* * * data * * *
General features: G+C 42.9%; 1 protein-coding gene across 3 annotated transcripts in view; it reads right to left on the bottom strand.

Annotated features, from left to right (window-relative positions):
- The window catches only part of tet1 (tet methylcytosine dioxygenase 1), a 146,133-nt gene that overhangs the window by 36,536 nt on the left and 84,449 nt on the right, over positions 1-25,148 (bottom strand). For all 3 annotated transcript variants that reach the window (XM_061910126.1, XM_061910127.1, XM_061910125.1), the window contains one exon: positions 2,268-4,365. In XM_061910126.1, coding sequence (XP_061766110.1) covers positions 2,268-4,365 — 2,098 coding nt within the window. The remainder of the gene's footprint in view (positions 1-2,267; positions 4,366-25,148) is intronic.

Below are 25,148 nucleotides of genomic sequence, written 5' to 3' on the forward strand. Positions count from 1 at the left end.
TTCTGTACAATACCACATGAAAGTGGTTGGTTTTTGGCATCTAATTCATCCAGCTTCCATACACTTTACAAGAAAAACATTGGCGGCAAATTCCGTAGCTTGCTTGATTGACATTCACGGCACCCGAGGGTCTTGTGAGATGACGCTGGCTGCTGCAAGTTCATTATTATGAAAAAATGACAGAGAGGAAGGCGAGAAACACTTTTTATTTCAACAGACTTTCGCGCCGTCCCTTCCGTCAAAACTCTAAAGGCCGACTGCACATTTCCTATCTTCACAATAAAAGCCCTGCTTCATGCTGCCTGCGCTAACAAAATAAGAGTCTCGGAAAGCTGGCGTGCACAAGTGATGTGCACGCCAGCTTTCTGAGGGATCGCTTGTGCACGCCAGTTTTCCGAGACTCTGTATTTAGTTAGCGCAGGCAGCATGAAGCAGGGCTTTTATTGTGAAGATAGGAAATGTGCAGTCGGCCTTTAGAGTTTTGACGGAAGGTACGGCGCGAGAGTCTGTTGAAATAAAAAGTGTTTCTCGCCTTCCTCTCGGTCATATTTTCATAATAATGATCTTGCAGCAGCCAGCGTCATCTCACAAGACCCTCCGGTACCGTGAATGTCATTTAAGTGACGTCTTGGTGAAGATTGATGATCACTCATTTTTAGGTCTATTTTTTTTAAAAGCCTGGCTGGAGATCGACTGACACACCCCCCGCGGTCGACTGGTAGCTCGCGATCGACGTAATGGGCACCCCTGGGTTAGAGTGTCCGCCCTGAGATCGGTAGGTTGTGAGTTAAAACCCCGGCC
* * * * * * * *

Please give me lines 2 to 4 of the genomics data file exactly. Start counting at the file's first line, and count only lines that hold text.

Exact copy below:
Annotated features, from left to right (window-relative positions):
- The window catches only part of tet1 (tet methylcytosine dioxygenase 1), a 146,133-nt gene that overhangs the window by 36,536 nt on the left and 84,449 nt on the right, over positions 1-25,148 (bottom strand). For all 3 annotated transcript variants that reach the window (XM_061910126.1, XM_061910127.1, XM_061910125.1), the window contains one exon: positions 2,268-4,365. In XM_061910126.1, coding sequence (XP_061766110.1) covers positions 2,268-4,365 — 2,098 coding nt within the window. The remainder of the gene's footprint in view (positions 1-2,267; positions 4,366-25,148) is intronic.

Below are 25,148 nucleotides of genomic sequence, written 5' to 3' on the forward strand. Positions count from 1 at the left end.